With or without. The core of one of life's great debates centers around this simple idea. With or without.
The debate was taken up by chocolate bar maker Hershey when they developed the Almond Joy and Mounds bars. Is something better with nuts or without?
I've taken up this debate with my wife and several friends and have come to a nearly perfect split of people who prefer their banana bread with walnuts and those who like it without.
Banana bread, shown here, is a very simple item to bake, even for those who are not good bakers.
For the sake of this recipe, I chose not to include any nuts since my wife does not care for it with nuts, and I am such a wonderful guy that I chose to leave the walnuts in the pantry, awaiting their next opportunity to be baked into a bread, pastry or cookie.
Banana bread is a very simple item to bake, even for those of us who are not good bakers, such as myself.
The art of making breads, pastries, pies and so many other baked goods is one that is not shared by all who love to spend time in the kitchen.
2 cups all-purpose flour
1 1/2 tsp. baking powder
1/2 tsp. baking soda
1/ 4 tsp. salt
1/4 tsp. cinnamon
1/8 tsp. nutmeg
1 1/2 cups mashed banana (approx. 5 medium)
1 cup sugar
1/2 cup oil
1/4 cup walnuts (optional)
Preheat oven to 350 degrees F. Grease bottom and 1/2 inch up the sides of one 9x5x3-inch or two 7-1/2x3-1/2x2-inch loaf pans; set aside. In a large bowl combine flour, baking powder, baking soda, salt, cinnamon, and nutmeg. Make a well in center of flour mixture; set aside.
In a medium bowl combine eggs, banana, sugar, and oil. Add egg mixture all at once to flour mixture. Stir just until moistened (batter should be lumpy). Fold in nuts. Spoon batter into prepared pan(s). If desired, sprinkle Streusel Topping over batter.
Bake for 55 to 60 minutes for 9x5x3-inch pan or 40 to 45 minutes for 7-1/2x3-1/2x2-inch pans or until a wooden toothpick inserted near center comes out clean (if necessary, cover loosely with foil the last 15 minutes of baking to prevent overbrowning). Cool in pan on a wire rack for 10 minutes. Remove from pan. Cool completely on a wire rack. Wrap and store overnight before slicing.
(From the Better Homes and Gardens Cookbook)
For one, unlike cooking, baking requires a very specific order, patience and keen awareness of the ingredients. Granted, cooking does require some of these at times, but if I use more salt than others on my steak, it's not going to ruin the steak.
Banana bread is a pretty simple bread to make and is a great way to get rid of those overripe bananas that many of us have no idea what to do with once they start to turn brown.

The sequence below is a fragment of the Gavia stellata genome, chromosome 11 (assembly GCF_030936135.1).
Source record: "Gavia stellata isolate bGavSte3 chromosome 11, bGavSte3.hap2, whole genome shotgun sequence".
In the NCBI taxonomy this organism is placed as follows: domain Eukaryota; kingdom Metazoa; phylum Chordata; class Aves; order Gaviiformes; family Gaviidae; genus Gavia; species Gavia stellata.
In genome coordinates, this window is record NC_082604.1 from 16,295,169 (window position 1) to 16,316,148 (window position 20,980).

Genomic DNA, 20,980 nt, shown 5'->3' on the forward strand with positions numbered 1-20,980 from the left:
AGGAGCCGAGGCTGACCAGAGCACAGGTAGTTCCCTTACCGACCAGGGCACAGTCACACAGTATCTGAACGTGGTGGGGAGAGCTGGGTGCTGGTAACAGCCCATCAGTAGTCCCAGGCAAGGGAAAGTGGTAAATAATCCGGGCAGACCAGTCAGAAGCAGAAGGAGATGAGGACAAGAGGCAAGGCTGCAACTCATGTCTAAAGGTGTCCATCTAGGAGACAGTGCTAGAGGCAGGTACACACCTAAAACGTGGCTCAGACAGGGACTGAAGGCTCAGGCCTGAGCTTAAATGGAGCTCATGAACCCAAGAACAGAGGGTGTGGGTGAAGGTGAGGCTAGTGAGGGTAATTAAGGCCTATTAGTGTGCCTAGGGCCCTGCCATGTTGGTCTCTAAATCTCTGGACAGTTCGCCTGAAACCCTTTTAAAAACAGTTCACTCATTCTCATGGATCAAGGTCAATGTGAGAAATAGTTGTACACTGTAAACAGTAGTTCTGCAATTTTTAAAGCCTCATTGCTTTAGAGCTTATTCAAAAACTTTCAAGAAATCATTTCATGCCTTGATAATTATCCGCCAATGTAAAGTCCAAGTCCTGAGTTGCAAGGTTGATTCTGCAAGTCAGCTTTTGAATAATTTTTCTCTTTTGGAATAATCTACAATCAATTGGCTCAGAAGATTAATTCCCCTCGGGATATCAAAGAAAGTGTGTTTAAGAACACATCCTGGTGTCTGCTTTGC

Possibly the greatest bane of my wife's existence is the dozen or more black, frozen bananas that I keep in the freezer. They are not appealing to look at, but they are wonderful to bake and cook with.
You can use any type of banana for this recipe, but I've always found that the riper they are, the more flavor they have.
The recipe for this bread should be followed closely, and as I learned once, forgetting to put in baking soda can change the whole outcome in a very bad way.
In a bowl, mix the flour, baking powder, baking soda, salt, cinnamon and nutmeg, creating a well in the middle and set aside.
In another bowl, mix the mashed bananas, eggs, sugar and oil. As you mix, you will find it begins to turn into a thick, creamy conconction and that's what you want.
Pour the banana and egg mix into the center of the well in the flour mix and stir until everything is moist.
Now, this is when you take that leap of faith and proclaim to the world that you are a fan of nuts or that you have no use for them and will not bake with them.
Fold the walnuts into the batter and then pour into a 9x5x3 inch pan or a muffin pan or however you want the bread to appear when it is finished.
The size and type of pan will determine how long this will bake, so it is important that you keep and eye on it while in the oven and periodically check it by sticking a toothpick into the middle. If there is wet batter on it, it is not done.
A tip from the fine folks at Better Homes and Gardens say that if you are worried that the top of the bread is beginning to brown too much, loosely place foil over it for the last 15 minutes of baking.
That's it. Even those of us who are baking challenged can whip this up in less than 20 minutes and have it ready to eat in about an hour.
The recipe says to let it cool, but I love cutting a piece while it is nice and warm. Spread a little butter over it and enjoy.
It makes for a good, quick breakfast or snack but is not great for making any type of sandwich.
I won't say that you can't try to do that, but I would not suggest it.